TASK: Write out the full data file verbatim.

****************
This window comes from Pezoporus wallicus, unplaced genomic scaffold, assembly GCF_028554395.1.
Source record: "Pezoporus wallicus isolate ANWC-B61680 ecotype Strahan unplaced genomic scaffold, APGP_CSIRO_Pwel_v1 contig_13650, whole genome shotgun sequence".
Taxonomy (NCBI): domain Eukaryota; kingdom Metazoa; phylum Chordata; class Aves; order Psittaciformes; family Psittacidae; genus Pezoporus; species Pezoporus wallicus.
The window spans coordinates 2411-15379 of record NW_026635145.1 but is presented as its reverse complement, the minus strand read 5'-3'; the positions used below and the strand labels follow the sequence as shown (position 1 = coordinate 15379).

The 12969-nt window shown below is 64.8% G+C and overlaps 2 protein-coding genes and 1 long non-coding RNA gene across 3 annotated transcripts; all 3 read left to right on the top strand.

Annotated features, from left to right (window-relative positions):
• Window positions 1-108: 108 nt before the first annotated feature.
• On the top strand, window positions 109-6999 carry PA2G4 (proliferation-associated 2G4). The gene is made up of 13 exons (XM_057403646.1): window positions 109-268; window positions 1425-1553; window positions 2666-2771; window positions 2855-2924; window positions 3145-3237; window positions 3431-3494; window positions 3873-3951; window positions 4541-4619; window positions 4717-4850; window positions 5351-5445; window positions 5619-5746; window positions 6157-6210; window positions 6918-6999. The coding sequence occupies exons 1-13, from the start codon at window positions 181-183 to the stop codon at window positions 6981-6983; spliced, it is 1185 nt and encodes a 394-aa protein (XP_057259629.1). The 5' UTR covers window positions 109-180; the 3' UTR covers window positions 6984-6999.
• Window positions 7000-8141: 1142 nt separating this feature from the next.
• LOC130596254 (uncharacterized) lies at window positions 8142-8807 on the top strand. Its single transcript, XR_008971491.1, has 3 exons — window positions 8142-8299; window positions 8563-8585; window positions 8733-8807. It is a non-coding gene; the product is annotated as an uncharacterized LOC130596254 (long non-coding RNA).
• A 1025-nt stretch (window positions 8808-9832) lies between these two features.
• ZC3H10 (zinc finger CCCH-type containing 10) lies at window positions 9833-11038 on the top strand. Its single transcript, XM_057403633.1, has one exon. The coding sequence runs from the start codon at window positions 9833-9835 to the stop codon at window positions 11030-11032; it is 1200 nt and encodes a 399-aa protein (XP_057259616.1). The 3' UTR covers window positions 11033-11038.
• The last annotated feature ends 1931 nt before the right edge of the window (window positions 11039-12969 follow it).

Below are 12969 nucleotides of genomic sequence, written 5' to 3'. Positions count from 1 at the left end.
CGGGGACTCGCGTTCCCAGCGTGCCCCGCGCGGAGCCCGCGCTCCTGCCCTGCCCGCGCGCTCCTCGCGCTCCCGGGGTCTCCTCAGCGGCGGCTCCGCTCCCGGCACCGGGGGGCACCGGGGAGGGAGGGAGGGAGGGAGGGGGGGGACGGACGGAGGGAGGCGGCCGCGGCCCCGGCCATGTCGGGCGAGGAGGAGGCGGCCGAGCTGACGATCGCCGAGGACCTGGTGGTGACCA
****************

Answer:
This window comes from Pezoporus wallicus, unplaced genomic scaffold, assembly GCF_028554395.1.
Source record: "Pezoporus wallicus isolate ANWC-B61680 ecotype Strahan unplaced genomic scaffold, APGP_CSIRO_Pwel_v1 contig_13650, whole genome shotgun sequence".
Taxonomy (NCBI): domain Eukaryota; kingdom Metazoa; phylum Chordata; class Aves; order Psittaciformes; family Psittacidae; genus Pezoporus; species Pezoporus wallicus.
The window spans coordinates 2411-15379 of record NW_026635145.1 but is presented as its reverse complement, the minus strand read 5'-3'; the positions used below and the strand labels follow the sequence as shown (position 1 = coordinate 15379).

The 12969-nt window shown below is 64.8% G+C and overlaps 2 protein-coding genes and 1 long non-coding RNA gene across 3 annotated transcripts; all 3 read left to right on the top strand.

Annotated features, from left to right (window-relative positions):
• Window positions 1-108: 108 nt before the first annotated feature.
• On the top strand, window positions 109-6999 carry PA2G4 (proliferation-associated 2G4). The gene is made up of 13 exons (XM_057403646.1): window positions 109-268; window positions 1425-1553; window positions 2666-2771; window positions 2855-2924; window positions 3145-3237; window positions 3431-3494; window positions 3873-3951; window positions 4541-4619; window positions 4717-4850; window positions 5351-5445; window positions 5619-5746; window positions 6157-6210; window positions 6918-6999. The coding sequence occupies exons 1-13, from the start codon at window positions 181-183 to the stop codon at window positions 6981-6983; spliced, it is 1185 nt and encodes a 394-aa protein (XP_057259629.1). The 5' UTR covers window positions 109-180; the 3' UTR covers window positions 6984-6999.
• Window positions 7000-8141: 1142 nt separating this feature from the next.
• LOC130596254 (uncharacterized) lies at window positions 8142-8807 on the top strand. Its single transcript, XR_008971491.1, has 3 exons — window positions 8142-8299; window positions 8563-8585; window positions 8733-8807. It is a non-coding gene; the product is annotated as an uncharacterized LOC130596254 (long non-coding RNA).
• A 1025-nt stretch (window positions 8808-9832) lies between these two features.
• ZC3H10 (zinc finger CCCH-type containing 10) lies at window positions 9833-11038 on the top strand. Its single transcript, XM_057403633.1, has one exon. The coding sequence runs from the start codon at window positions 9833-9835 to the stop codon at window positions 11030-11032; it is 1200 nt and encodes a 399-aa protein (XP_057259616.1). The 3' UTR covers window positions 11033-11038.
• The last annotated feature ends 1931 nt before the right edge of the window (window positions 11039-12969 follow it).

Below are 12969 nucleotides of genomic sequence, written 5' to 3'. Positions count from 1 at the left end.
CGGGGACTCGCGTTCCCAGCGTGCCCCGCGCGGAGCCCGCGCTCCTGCCCTGCCCGCGCGCTCCTCGCGCTCCCGGGGTCTCCTCAGCGGCGGCTCCGCTCCCGGCACCGGGGGGCACCGGGGAGGGAGGGAGGGAGGGAGGGGGGGGACGGACGGAGGGAGGCGGCCGCGGCCCCGGCCATGTCGGGCGAGGAGGAGGCGGCCGAGCTGACGATCGCCGAGGACCTGGTGGTGACCA